As economists George Akerlof and Rachel E. Kranton argue, contagion (narrative) is deeply related with issues of identity, since a dynamic part of most narratives – describing past events involving people, fails people to imagine themselves as another group, or momentarily feel a shared sense of identity with someone else. Therefore, as some kind of causative innovations, contagious media narratives play a critical role in manipulating individual or group identities, while rapidly changing one’s own beliefs, perspectives (about themselves and others) in the very short-term.
The media’s quest to account for determinate and known causes to events in an extremely competitive news business environment, often clears a blur between fact and fiction, with serious ethical implications. But this isn’t restricted to India alone.
In case of the United States, where war has been historically seen as a cultural endeavour as much as it is a military undertaking, media narratives played a central role in the former aspect by developing support and directing the war effort. Most American wars had trigger events – the bombardment of Fort Summer, the sinking of the battleship in Maine, the attack on Pearl Harbour, the invasion of Kuwait, however, none of the wars (following these events) occurred in a narrative-vacuum space. Still, as Melvin Dubnick, professor of political science, University of New Hampshire, argues that wars in America are well paved “materially, politically and psychologically” over an extended period of time.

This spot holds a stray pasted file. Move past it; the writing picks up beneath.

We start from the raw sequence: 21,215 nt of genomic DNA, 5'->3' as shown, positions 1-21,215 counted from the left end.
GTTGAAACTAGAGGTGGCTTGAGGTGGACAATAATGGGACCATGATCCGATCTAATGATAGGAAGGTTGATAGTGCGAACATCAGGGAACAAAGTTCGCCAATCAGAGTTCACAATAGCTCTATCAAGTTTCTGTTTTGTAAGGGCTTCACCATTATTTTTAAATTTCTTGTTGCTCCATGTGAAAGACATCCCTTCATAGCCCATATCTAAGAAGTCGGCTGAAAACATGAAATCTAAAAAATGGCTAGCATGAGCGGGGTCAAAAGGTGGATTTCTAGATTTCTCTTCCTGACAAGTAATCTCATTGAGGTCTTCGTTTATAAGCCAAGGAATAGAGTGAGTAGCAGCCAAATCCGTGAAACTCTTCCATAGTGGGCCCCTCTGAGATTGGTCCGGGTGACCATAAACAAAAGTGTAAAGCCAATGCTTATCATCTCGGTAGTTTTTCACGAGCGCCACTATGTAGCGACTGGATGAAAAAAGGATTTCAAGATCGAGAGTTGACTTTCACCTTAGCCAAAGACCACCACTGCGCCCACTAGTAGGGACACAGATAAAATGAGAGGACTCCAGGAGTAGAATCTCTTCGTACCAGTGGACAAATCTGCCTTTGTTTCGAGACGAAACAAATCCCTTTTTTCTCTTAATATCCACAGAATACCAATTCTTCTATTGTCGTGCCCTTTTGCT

But a question arises here: Why do individuals respond to such contagious narratives the way they do?
One possible way to explain such behaviour, as discussed by economists Ernst Fehr and Simon Gächter, is to see how the human mind seems to have an in-built interest in conspiracies, say, in a tendency to form or shape one’s identity and be loyal to certain beliefs and social preferences that is built around perceived plots of others. Such disposition in narrative psychology, analysed by the American Psychiatric Association, amplifies incidences of brain damage (termed as “paranoid personality disorder”), which reportedly afflicts 2.3% to 4.4% of the U.S. adult population.
In India, studying psycho-social effects of contagious media narratives on behaviour and in triggering government response (to a certain event) remains a fascinating line of inquiry, particularly now, when the age of information technology has offered a cost-effective platform for wider (cheaper) dissemination of information across India (and the globe), in multiple forms of oral, textual and digital mediums.
David Hume once said: “… when any causes beget a particular inclination or passion, at a certain time and among a certain people, though many individuals may escape the contagion, and be ruled by passions peculiar to themselves; yet the multitude will certainly be seized by the common affection, and be governed by it in all their actions..”
Acknowledging the impact of contagious media narratives as major vectors of rapid change in culture, identity or in zeitgeist (as Hume argues), any objective analysis on India’s recent escalated response to Pakistan or vice-versa, shall recognise fermented forms of war-mongering tactics, as a result of the contagious media narratives shaped by the television “Gun patis” of war hysteria.
Views are personal.
Deepanshu Mohan is assistant professor of economics, and director, Centre for New Economics Studies, O.P. Jindal Global University.